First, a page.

Philadelphia has the second-highest rate of obesity among the 10 counties containing the nation’s largest cities, according to a 2009 report by the U.S. Centers for Disease Control and Prevention. More than 68 percent of adults — and 41 percent of children between the ages of 6 and 17 — are overweight or obese.
Obesity is a more serious concern in certain parts of the city than in others. In North Philly, for instance, the CDC found that nearly 70 percent of kids are overweight or obese. That’s almost double the national average.
The nonprofit RTI International put together a map showing where obesity is more prevalent in Philadelphia and other regions. In the image above, redder colors signify higher rates of obesity among the adult population, while bluer colors indicate lower rates.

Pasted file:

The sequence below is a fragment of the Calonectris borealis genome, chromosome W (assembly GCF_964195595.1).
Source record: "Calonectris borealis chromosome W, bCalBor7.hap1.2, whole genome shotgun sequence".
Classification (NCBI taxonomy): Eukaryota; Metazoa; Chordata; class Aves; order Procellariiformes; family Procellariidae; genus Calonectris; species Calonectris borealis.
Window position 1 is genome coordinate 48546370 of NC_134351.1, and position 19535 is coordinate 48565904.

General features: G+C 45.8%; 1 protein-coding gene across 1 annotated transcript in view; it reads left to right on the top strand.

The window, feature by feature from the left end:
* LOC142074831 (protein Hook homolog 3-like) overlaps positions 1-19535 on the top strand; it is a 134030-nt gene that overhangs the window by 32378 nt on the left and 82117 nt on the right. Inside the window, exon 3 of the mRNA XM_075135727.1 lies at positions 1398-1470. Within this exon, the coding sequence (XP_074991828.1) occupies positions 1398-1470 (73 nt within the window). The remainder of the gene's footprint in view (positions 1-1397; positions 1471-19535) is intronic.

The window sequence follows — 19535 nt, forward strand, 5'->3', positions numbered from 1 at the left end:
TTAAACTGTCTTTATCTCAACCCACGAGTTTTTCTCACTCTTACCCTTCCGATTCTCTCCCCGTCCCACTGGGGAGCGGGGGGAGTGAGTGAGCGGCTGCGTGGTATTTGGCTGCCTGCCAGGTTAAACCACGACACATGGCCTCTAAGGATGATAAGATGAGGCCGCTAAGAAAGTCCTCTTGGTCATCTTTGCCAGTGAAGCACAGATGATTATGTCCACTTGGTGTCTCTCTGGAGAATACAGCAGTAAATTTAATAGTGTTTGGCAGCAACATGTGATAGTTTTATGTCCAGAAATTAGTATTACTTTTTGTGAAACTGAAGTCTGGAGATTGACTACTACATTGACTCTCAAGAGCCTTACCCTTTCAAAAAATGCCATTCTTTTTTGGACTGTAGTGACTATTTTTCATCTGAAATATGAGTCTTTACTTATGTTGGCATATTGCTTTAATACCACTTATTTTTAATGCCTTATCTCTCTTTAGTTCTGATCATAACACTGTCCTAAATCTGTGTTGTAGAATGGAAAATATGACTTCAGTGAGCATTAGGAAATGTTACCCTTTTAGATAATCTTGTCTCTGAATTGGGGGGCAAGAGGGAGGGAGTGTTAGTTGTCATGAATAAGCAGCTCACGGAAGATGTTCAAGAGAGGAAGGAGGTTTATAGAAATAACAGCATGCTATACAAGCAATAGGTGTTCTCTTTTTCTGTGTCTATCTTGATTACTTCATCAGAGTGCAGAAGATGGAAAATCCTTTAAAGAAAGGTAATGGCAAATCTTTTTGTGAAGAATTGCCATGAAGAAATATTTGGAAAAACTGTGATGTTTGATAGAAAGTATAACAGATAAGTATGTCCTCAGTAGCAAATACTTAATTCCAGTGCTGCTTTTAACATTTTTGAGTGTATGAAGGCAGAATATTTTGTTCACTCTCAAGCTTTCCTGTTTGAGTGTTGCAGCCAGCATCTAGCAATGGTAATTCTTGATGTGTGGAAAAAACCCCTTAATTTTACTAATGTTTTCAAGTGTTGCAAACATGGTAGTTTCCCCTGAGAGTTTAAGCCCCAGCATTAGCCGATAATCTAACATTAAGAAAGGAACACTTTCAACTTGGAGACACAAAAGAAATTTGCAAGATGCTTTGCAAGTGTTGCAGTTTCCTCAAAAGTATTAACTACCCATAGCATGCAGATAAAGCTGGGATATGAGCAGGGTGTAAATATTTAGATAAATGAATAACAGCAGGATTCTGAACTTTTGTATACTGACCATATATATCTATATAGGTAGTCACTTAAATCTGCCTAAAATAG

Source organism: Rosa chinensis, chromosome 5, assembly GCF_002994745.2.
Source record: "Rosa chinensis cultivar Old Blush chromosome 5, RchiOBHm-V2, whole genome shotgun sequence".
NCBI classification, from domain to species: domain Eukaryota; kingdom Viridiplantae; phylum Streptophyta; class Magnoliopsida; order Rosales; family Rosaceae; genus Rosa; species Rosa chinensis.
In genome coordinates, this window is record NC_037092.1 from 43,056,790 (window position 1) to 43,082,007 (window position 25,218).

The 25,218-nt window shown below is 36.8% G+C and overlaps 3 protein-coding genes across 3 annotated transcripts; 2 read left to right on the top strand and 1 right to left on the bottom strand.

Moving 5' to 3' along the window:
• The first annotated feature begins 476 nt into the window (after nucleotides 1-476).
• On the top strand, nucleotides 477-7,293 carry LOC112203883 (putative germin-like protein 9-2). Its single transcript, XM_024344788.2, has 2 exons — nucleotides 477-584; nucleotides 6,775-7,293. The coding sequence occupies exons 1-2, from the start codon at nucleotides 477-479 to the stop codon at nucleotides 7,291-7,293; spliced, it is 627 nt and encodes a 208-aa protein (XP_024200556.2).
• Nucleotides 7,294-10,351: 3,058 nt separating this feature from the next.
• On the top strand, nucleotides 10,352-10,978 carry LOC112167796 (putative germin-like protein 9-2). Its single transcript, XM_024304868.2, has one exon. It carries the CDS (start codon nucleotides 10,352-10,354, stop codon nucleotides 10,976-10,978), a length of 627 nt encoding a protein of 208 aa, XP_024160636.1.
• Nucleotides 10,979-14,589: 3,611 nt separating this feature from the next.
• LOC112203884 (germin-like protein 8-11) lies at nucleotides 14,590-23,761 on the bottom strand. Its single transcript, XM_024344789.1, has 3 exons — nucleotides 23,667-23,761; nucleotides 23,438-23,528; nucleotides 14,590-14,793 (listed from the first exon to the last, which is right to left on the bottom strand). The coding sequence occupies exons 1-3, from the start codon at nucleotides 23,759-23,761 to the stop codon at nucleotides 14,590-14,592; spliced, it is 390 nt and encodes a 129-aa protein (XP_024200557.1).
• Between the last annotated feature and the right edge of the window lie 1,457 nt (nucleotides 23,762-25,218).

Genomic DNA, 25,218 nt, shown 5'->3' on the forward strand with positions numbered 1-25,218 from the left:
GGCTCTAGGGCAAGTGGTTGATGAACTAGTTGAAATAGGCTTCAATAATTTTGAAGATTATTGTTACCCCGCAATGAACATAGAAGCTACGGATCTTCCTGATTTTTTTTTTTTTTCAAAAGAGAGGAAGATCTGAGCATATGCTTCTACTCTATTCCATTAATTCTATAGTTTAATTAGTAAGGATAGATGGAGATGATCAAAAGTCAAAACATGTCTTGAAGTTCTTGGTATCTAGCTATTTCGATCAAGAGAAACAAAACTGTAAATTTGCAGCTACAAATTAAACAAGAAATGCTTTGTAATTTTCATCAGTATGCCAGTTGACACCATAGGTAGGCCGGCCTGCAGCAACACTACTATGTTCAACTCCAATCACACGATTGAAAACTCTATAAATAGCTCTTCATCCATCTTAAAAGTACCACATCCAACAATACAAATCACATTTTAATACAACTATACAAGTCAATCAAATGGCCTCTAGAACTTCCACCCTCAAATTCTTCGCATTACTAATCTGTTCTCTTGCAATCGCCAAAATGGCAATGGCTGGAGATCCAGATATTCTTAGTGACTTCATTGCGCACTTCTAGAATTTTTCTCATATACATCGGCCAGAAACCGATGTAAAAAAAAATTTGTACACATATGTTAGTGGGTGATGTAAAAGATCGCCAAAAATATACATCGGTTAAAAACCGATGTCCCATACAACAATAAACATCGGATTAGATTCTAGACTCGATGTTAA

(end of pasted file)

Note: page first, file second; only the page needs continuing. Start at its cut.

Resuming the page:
Large parts of North Philly, Northwest Philly, West Philly and Southwest Philly are orange and red, making clear just how much of an issue this is for Philadelphia in general.
Bill Wheaton, director of RTI’s Geospatial Science and Technology Program, said in a statement that many of the policies that would be the most effective at reducing obesity rates take place at the neighborhood level.
“Working with our federal and university partners to convert these data into decisions and policies that reduce obesity is our No. 1 priority,” he said.
Another layer of RTI’s map (see below) show the parts of the city where the obesity rate is higher than the national average. The warmer the colors, the more likely an area’s high obesity rate is statistically significant and “not a result of random chance,” said RTI.